verb paradigms originated by adding affixes to catav
are meaningful, though etymological meaning often blurred with time. Speakers of
other languages, used to different etymological relations, might not recognize
semantics of paradigms.
is actually catEv, not catav. Strong syntactical accent of verbs, juxtaposed on
the morphological accent, elongated catAv – catA:v – catEv. In 1-2s past
tense, the stop (dagesh kal) reduced tzere to patah, catEv.ti* - catAv.ti.
[ae] with [a] in 3ms past tense could emulate 1-2s PT or 3ms of other paradigms.
The reduction in 3ms PT could occur because of the phonetically attached pronoun
which reduced the air allocated to tzere, catEv – hu-catav. Purposeful
differentiation from the verbs of condition, gadel, is another for tzere –
reductions c’tavtem and cat’vu show that both vowels in paal are long, since
only long vowels are reduced to schwa.
appeared by prefixing the paal, catev* – ncatev – nactav (metathesis in the
first syllable; cf. drachma – darcemonim) (tzere reduced to patah in the heavy
accented syllable, na-ctav) – nectav – nictav (the Masoretes recorded short
unaccented [e] as hirek).
to metathesis, catev* – ncatev – necetev (epenthesis; two seghols) –
n’c’tev – nictav.
of nun for the niphal prefix is deliberate. Nun relates feminine (2fp PT, 2-3fp
FT, 2-3fp nouns), thus passive.
form ncatev rather than nictav is seen in the future tense, tncatev – tincatev
appeared similarly to niphal by prefixing consonantal hey to paal. When hey
eroded in long [a], the resulting diphthong caused accent shift, catEv* –
hcatEv – h’c’tEv – aIctiv (unaccented tzere turned hirek) – ictIv (unaccented
naked word-initial vowel is lost, and the accent shifts).
hcatEv – h’c’tev. Hey became [a], actEv. Naked word-initial vowel was
accented to avoid reduction, Actev. Unaccented tzere turned hirek, Activ. The
Masoretes recorded the formal pronunciation with consonantal hey similar to
niphal, but preserved the established hirek, hictiv.
penultimate accent of the 3fs past tense recalls the stress shift.
of hey for hiphil prefix stems from the directional connotation of hey. Likewise,
hiphil means, to direct someone to do something.
prefix of hitpael is hh – ht. Semantics of hitpael is closely related to
hiphil. Causative hiphil redirects the action with hey prefix. Two redirects (hh
prefix) formulate bi-directional or reflexive action, characteristic of hitpael.
shows that paal is actually pael, labesh – hitlabesh.
of hitpael and piel in gemination is coincidental. Gemination in hitpael is
post-tonic, hitlAbbesh. Accent shift hitlabEsh – hitlAbbesh recalls the accent
shit in hiphil.
is an emphatic stem. Many piel verbs appear non-emphatic, but etymologically
they express commands. Syntactically, commands are distinguished by forceful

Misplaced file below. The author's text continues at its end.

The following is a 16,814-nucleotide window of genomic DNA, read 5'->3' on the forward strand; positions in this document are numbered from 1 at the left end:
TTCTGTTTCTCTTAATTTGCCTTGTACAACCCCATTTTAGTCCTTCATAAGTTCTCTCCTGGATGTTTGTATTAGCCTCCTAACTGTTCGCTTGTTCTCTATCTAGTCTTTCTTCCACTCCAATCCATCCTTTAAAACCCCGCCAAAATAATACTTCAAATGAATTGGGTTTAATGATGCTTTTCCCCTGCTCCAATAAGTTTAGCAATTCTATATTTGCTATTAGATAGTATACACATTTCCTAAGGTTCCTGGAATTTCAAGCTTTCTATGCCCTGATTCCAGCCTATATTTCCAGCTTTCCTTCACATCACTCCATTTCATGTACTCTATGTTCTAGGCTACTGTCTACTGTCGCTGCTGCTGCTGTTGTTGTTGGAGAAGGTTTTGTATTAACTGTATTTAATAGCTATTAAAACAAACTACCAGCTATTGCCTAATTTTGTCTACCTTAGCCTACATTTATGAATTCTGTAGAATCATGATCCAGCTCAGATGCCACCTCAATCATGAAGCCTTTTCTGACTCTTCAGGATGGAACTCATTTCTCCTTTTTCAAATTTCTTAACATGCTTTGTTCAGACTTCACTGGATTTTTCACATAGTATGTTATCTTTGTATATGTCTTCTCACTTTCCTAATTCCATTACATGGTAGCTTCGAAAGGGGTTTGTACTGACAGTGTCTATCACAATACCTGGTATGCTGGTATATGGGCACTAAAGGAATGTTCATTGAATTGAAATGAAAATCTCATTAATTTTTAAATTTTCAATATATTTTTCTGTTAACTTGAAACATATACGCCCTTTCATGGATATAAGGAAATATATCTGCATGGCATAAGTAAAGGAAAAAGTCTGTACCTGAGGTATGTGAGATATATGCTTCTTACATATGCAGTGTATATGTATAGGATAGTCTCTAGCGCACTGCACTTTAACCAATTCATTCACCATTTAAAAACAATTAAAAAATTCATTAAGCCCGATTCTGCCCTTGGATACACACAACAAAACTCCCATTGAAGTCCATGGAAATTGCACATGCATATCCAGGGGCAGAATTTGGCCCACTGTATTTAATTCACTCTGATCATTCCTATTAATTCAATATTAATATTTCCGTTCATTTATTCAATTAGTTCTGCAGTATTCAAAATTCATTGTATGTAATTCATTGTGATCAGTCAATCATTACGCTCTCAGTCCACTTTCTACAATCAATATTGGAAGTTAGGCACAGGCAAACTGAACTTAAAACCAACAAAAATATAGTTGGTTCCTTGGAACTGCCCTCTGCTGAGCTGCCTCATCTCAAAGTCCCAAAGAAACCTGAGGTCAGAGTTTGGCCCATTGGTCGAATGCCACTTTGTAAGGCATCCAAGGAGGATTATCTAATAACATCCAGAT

pronunciation of the accented syllables. To add force, speakers pause before the
accented syllable; that is clear in Milspeak, catAv – caa.tAv! The first
consonant of heavily stressed syllable after a stop is pronounced explosively,
thus dagesh hazak in the second root letter.
second vowel elongated, ca.tA:v! – ca.tEv!
normal speech, as opposed to purposely commanding pronunciation, speakers
allocate less air, and the unaccented vowel blurs, ca.tEv! – c’.tEv! (compare
Russian command ïîøåë!
with simply emphatic ï’øåë!)
When piel verbs lost their command pronunciation, the second vowel became less
accented, and more air was left for the first vowel. The vocal schwa became very
distinct, and the Masoretes recorded it as hirek (diber), though the sound was
closer to [ae] which produced patah in the future tense, t’dabEr.
roots exist only in piel or only in paal because semantically some roots lend
themselves for emphatic use, while other do not. Talk! command is natural, while
Write! command is unusual. Similar semantic difference accounts for the fact
that some roots produce verbs, others – adjectives, but relatively few roots
have both actively used verbs and adjectives; no one consequently claims that
verbs and adjectives are essentially the same thing and the roots form verbs or
adjectives randomly. The existence of some roots in both piel and paal forms
shows that the forms are not randomly interchangeable.
first appeared in what are now conjugative forms, catav* - catOv! – c’tov!
– bc’tov – bic’tov. Emphatic command pronunciation elongated the second
vowel. To differentiate from piel, the second vowel was elongated to holam.
Weaker emphasis than in piel did not require a stop before the second (accented)
syllable, and produces no gemination (dagesh hazak).
later lost the emphatic stress on the second syllable, c’tOv! – catov.
Jussive shows the elongation similar to imperative in
ayn”waw’iod verbs: u/i of future tense into o/e of jussive.
Cohortative adds participle na to command to soften it.
Cohortative was used to command females. Specifically feminine commands survived
as 2-3fp future tense, tictovna.
Using consonant for prefix is odd. The Hebrew concept reserved consonants
for roots, and used vowels for inflexions. Consonant affixes appeared later.
One possibility is that niphal was originally formed with prefix hey, not
nun. Hey appears in infinitives. Hebrew roots relatively rarely have both
niphal and hiphil forms. Possibly, the original hphil form diversified into
reflexive niphal and causative hiphil.